Tuesday, October 18, 2011

Free from ISA, but still in shackles

By S Rutra, FMT 

KUALA LUMPUR: Former Internal Security Act (ISA) detainee Yazid Suffat may be physically free but he still remains in shackles. 

“Mentally, I’m not a free man to do whatever I wish to do with my life like any other ordinary citizen of this country,” he told FMT.

“Even my assets worth more than RM8 million are still frozen and unofficially I am not allowed to travel abroad even if I want to perform my haj,” he added.

Yazid also said he had some reservations regarding the recent announcement by Prime Minister Najib Tun Razak to repeal the ISA.

“We are still in the dark as to what kind of laws will replace the ISA, but as a Muslim, I always believe that all the laws against the syariah law should be repealed.

“Most ISA detainees are still subjected to various forms of unofficial restrictions and our movements are watched by special branch officers and we are not enjoying total freedom,” he added.

Asked if he had made an attempt to secure a passport, Yazid, who hails from Johor, dismissed it as a waste of time.

“They (the Immigration Department) won’t issue the passport to me or de-freeze my assets as I am convinced that I was punished for my ‘expertise’ and not because of my alleged links to terrorists behind the 9/11 attack,” he said.

‘I was shocked when arrested’

The 47-year-old bio-chemist still maintains that he had no knowledge of the terrorists who allegedly stayed in an apartment owned by him.

He was detained on Dec 9, 2001 after returning from Afghanistan. He was accused of harbouring terrorists Khalid Al-Midhar and Nawaf Al-Hazmi.

Speaking about his arrest, Yazid claimed that some of his friends from Johor and Kelantan had approached him to use the apartment.

“I was shocked when special branch officers arrested me for allegedly harbouring terrorists,” he said, adding that he strongly believes that his arrest was related to his research on biological weapons.

“Probably they were worried that some of the Islamic countries which I frequented might seek my expertise,” added Yazid, who is now a businessman.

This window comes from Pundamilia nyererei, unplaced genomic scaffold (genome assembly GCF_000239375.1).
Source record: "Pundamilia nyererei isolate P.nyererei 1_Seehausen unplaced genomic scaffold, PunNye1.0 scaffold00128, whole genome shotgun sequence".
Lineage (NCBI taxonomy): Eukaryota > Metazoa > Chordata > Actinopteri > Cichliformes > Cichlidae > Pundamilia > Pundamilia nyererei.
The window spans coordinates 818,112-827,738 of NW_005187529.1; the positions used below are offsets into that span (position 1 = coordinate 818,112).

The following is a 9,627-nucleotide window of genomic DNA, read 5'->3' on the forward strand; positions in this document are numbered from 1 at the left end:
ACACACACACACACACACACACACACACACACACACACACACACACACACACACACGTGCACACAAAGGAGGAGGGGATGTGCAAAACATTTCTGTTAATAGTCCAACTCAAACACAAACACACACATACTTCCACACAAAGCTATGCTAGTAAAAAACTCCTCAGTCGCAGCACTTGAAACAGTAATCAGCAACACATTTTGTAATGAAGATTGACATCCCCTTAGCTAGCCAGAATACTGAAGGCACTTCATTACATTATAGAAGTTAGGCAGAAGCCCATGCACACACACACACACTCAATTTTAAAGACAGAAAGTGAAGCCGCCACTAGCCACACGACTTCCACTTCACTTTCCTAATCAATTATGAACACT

Yazid said that since his release three years ago, he is still in the process of rebuilding his life and is focused on his children’s education and helping his wife run her catering business.

Asked if he would take legal action over his detention, he replied: “No amount of money would replace the time and suffering I went through.”

Yazid revealed that his wife was also restricted from leaving Kuala Lumpur during his seven-year detention.

“I also stopped lecturing at an international Islamic school after a parent complained to the school administrator about my background,” he said, visibly upset.

“I love this country very much and until today I strongly believe that I can contribute to this nation and its people for spending substantial amount money in supporting my tertiary education in the US,” he added.

Tasked with ‘special project’

Yazid said that he received a Public Service Department (PSD) scholarship after emerging as one of the top students in the Royal Military College (RMC) in 1982.

He graduated from the California State University in 1987 and upon his return, was attached to the Ministry of Defence with the rank of captain.

Yazid said that he was tasked with a “special project” to research biological weapons, but the project was scraped within three years and no reason was given for this.


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